‘You will not allow this base newspaper slander to shorten your stay here, Mr. Winkle?’ said Mrs. Pott, smiling through the traces of her tears.

‘I hope not,’ said Mr. Pott, actuated, as he spoke, by a wish that his visitor would choke himself with the morsel of dry toast which he was raising to his lips at the moment, and so terminate his stay effectually.

‘I hope not.’

‘You are very good,’ said Mr. Winkle; ‘but a letter has been received from Mr. Pickwick—so I learn by a note from Mr. Tupman, which was brought up to my bedroom door, this morning—in which he requests us to join him at Bury to-day; and we are to leave by the coach at noon.’

‘But you will come back?’ said Mrs. Pott.

‘Oh, certainly,’ replied Mr. Winkle.

‘You are quite sure?’ said Mrs. Pott, stealing a tender look at her visitor.

‘Quite,’ responded Mr. Winkle.

The breakfast passed off in silence, for each of the party was brooding over his, or her, own personal grievances. Mrs. Pott was regretting the loss of a beau; Mr. Pott his rash pledge to horsewhip the Independent; Mr. Winkle his having innocently placed himself in so awkward a situation. Noon approached, and after many adieux and promises to return, he tore himself away.

‘If he ever comes back, I’ll poison him,’ thought Mr. Pott, as he turned into the little back office where he prepared his thunderbolts.

‘If I ever do come back, and mix myself up with these people again,’ thought Mr. Winkle, as he wended his way to the Peacock, ‘I shall deserve to be horsewhipped myself—that’s all.’

His friends were ready, the coach was nearly so, and in half an hour they were proceeding on their journey, along the road over which Mr. Pickwick and Sam had so recently travelled, and of which, as we have already said something, we do not feel called upon to extract Mr. Snodgrass’s poetical and beautiful description.

Mr. Weller was standing at the door of the Angel, ready to receive them, and by that gentleman they were ushered to the apartment of Mr. Pickwick, where, to the no small surprise of Mr. Winkle and Mr. Snodgrass, and the no small embarrassment of Mr. Tupman, they found old Wardle and Trundle.

‘How are you?’ said the old man, grasping Mr. Tupman’s hand. ‘Don’t hang back, or look sentimental about it; it can’t be helped, old fellow. For her sake, I wish you’d had her; for your own, I’m very glad you have not. A young fellow like you will do better one of these days, eh?’ With this conclusion, Wardle slapped Mr. Tupman on the back, and laughed heartily.

‘Well, and how are you, my fine fellows?’ said the old gentleman, shaking hands with Mr. Winkle and Mr. Snodgrass at the same time. ‘I have just been telling Pickwick that we must have you all down at Christmas. We’re going to have a wedding—a real wedding this time.’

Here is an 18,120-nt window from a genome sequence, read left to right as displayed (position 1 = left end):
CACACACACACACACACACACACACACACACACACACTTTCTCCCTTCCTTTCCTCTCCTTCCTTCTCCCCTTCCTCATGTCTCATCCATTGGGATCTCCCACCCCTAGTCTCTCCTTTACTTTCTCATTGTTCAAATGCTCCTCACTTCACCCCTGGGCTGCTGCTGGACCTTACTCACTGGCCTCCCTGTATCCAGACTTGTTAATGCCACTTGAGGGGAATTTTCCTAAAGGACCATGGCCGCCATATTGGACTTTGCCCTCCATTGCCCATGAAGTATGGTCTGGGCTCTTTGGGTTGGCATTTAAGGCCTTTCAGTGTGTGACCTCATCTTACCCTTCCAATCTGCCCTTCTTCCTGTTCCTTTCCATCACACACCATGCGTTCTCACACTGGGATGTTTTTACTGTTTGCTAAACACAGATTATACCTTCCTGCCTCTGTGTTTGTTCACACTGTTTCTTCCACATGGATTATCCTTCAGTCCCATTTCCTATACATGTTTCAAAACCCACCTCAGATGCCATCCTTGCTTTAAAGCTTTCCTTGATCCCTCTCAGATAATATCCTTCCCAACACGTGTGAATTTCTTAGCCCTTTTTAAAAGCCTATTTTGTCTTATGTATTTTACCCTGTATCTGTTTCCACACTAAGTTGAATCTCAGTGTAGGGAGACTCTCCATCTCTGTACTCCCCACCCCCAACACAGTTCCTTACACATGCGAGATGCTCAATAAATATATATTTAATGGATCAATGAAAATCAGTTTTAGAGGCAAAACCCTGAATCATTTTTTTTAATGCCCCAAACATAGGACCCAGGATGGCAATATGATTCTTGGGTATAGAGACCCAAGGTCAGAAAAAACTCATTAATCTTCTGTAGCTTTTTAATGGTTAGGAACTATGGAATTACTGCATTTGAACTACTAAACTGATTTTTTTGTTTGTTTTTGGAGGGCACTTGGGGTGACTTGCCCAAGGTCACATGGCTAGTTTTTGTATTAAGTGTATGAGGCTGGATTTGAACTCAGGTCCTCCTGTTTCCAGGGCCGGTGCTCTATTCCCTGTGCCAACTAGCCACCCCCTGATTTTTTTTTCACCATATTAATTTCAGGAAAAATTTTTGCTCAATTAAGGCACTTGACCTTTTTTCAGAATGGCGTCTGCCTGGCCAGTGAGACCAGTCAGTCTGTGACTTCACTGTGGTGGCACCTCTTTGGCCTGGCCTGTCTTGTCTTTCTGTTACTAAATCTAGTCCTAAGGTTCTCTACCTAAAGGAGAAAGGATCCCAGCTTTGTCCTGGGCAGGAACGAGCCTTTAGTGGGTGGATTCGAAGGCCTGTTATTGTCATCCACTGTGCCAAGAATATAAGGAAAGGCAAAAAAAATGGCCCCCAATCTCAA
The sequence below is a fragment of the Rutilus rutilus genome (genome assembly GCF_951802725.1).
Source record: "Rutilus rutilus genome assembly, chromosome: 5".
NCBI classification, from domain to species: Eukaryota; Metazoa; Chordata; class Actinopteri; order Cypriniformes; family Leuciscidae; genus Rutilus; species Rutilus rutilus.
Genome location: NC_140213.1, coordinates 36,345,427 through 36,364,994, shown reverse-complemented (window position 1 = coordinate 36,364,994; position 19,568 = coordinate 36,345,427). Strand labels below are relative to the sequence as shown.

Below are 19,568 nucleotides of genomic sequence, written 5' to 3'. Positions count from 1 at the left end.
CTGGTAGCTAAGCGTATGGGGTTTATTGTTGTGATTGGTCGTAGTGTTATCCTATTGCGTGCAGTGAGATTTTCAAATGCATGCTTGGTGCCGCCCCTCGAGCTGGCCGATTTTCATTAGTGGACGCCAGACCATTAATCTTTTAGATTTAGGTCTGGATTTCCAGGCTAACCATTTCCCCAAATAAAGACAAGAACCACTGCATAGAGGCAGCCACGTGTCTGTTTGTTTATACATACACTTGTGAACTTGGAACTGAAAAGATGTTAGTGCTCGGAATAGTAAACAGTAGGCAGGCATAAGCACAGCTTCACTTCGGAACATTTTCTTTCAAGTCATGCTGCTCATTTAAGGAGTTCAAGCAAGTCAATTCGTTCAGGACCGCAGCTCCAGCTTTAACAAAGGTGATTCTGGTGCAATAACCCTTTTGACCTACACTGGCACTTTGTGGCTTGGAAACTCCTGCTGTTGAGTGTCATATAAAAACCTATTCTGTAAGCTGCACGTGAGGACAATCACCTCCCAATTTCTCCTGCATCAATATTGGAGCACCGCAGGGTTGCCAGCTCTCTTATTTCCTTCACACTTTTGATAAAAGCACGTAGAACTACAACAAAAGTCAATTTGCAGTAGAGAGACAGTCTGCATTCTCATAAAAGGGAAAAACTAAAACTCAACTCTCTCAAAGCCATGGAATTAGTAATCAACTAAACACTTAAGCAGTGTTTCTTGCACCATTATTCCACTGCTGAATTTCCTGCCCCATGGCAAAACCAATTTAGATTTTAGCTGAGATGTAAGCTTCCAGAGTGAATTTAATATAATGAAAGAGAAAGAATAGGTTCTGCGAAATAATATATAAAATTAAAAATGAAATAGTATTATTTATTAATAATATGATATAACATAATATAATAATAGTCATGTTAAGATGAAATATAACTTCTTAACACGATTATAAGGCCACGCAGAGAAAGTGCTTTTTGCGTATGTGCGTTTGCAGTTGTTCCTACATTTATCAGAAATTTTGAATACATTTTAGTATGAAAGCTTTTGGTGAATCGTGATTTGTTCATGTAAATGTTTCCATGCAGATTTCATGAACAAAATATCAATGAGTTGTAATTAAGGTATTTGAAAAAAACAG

‘A wedding!’ exclaimed Mr. Snodgrass, turning very pale.

‘Yes, a wedding. But don’t be frightened,’ said the good-humoured old man; ‘it’s only Trundle there, and Bella.’

‘Oh, is that all?’ said Mr. Snodgrass, relieved from a painful doubt which had fallen heavily on his breast. ‘Give you joy, Sir. How is Joe?’

‘Very well,’ replied the old gentleman. ‘Sleepy as ever.’

‘And your mother, and the clergyman, and all of ‘em?’

‘Quite well.’

‘Where,’ said Mr. Tupman, with an effort—‘where is—she, Sir?’ and he turned away his head, and covered his eyes with his hand.

‘She!’ said the old gentleman, with a knowing shake of the head. ‘Do you mean my single relative—eh?’

Mr. Tupman, by a nod, intimated that his question applied to the disappointed Rachael.

‘Oh, she’s gone away,’ said the old gentleman. ‘She’s living at a relation’s, far enough off. She couldn’t bear to see the girls, so I let her go. But come! Here’s the dinner. You must be hungry after your ride. I am, without any ride at all; so let us fall to.’

Ample justice was done to the meal; and when they were seated round the table, after it had been disposed of, Mr. Pickwick, to the intense horror and indignation of his followers, related the adventure he had undergone, and the success which had attended the base artifices of the diabolical Jingle.

‘And the attack of rheumatism which I caught in that garden,’ said Mr. Pickwick, in conclusion, ‘renders me lame at this moment.’

‘I, too, have had something of an adventure,’ said Mr. Winkle, with a smile; and, at the request of Mr. Pickwick, he detailed the malicious libel of the Eatanswill Independent, and the consequent excitement of their friend, the editor.

Mr. Pickwick’s brow darkened during the recital. His friends observed it, and, when Mr. Winkle had concluded, maintained a profound silence. Mr. Pickwick struck the table emphatically with his clenched fist, and spoke as follows:—

‘Is it not a wonderful circumstance,’ said Mr. Pickwick, ‘that we seem destined to enter no man’s house without involving him in some degree of trouble? Does it not, I ask, bespeak the indiscretion, or, worse than that, the blackness of heart—that I should say so!—of my followers, that, beneath whatever roof they locate, they disturb the peace of mind and happiness of some confiding female? Is it not, I say—’